Jason Gilbert   |   January 20, 2013    1:27 PM ET

Hello, ladies and gentlemen, and welcome to This Week In Apple Rumors, our regular look back at all of the week's unconfirmed gossip, questionably-sourced reports, and blatant speculation about future Apple products from around the Web! Let's take a look back at what the various Apple blogs and websites were excited about in the past week, from January 13 -19. Check out our previous edition of Apple rumors here, and for all the latest you can follow me on Twitter right here.

These 13 Modern Day Problems Could Soon Be Obsolete Thanks To Emerging Technology

Jason Gilbert   |   January 16, 2013    3:27 PM ET

You want to turn off the light in your bedroom, but you are so comfy and cozy under your blanket. Your plants are always dying because you have no idea how much water to give them. You'd like to watch "Real Housewives of Atlanta," but your stupid boyfriend wants to watch "Real Housewives of Miami," instead.

Modern life is full of problems. Luckily, technology companies have devoted brilliant men and women to solving those problems and making these troubles nothing but quaint trifles of ancient life.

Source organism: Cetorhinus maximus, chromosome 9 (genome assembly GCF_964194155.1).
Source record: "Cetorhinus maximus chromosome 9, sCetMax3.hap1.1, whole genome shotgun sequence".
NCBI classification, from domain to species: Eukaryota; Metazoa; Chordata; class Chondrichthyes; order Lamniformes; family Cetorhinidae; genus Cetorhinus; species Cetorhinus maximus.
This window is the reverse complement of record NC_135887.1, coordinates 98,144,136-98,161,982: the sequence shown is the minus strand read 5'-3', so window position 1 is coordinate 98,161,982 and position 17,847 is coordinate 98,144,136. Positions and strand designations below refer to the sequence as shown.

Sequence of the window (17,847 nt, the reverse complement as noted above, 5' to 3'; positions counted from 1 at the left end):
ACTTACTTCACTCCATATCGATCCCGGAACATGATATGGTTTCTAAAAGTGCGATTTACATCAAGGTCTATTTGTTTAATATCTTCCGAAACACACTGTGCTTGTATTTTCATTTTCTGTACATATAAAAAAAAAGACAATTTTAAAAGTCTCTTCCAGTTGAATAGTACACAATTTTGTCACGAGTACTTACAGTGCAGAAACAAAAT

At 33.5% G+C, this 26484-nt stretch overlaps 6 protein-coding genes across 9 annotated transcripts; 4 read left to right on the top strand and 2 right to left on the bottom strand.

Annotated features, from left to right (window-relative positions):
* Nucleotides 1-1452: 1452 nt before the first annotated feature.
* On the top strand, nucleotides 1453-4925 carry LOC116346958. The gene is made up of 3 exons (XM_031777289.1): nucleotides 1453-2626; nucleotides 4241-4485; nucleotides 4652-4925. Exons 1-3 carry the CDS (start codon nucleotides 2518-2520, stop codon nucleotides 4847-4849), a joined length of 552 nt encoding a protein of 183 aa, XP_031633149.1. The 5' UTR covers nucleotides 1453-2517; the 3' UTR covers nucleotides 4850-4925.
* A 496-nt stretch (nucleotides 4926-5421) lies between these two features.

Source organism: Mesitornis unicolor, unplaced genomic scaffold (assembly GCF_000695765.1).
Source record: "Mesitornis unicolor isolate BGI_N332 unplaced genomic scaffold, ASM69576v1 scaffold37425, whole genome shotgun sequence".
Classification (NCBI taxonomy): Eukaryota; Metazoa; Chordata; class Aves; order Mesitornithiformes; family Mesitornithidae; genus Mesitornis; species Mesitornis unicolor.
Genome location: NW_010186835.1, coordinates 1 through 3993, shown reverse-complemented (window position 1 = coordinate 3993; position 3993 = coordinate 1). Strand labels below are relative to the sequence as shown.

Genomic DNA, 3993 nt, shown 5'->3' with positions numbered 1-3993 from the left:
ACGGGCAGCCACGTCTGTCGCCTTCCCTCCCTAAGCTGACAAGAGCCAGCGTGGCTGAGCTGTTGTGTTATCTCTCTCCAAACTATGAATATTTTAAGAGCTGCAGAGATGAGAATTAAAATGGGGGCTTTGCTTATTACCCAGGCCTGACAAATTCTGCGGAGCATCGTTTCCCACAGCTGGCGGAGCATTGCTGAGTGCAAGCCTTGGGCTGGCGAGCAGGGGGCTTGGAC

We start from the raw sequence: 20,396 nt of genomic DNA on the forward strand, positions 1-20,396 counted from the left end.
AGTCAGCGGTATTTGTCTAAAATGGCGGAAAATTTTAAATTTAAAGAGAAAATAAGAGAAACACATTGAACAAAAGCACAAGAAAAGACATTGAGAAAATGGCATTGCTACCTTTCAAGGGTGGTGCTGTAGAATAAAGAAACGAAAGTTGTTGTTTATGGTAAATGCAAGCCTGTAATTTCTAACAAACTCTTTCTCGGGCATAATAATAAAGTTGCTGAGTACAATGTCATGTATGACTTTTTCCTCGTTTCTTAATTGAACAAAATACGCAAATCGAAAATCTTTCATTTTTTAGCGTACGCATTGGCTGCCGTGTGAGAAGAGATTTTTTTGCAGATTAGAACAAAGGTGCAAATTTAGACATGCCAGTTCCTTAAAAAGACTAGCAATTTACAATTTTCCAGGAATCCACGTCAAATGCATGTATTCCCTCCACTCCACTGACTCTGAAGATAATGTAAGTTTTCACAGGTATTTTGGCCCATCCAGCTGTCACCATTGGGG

Below, we've collected 13 modern annoyances, difficulties and burdens in 2013 that may soon be obsolete, thanks to innovative technologies we've seen emerge in the past year or two. As the song goes: Enjoy your worries, you may never have them again.

LOOK: This Brilliant 'Smart' Inhaler Could Change How Parents Manage Their Kids' Asthma

Jason Gilbert   |   January 16, 2013    2:20 PM ET

In a tech landscape where we too often obsess over incrementally-improving speeds and specs of our cell phones and smart televisions, it's always refreshing to meet a company looking to solve actual, real-world problems.

Case in point: At the Consumer Electronics Show in Las Vegas earlier in January, we ran into Gecko Health Innovations, a young startup hoping to ease the difficulty of managing children's asthma with a simple, but brilliant, gadget. It's called the GeckoCap, and it's a small, Bluetooth-enabled rubber accessory that you can place atop your child's inhaler. The cap contains a tiny, colored LED light that starts flashing when it's time for your child to use the inhaler, and that will not stop until he or she does.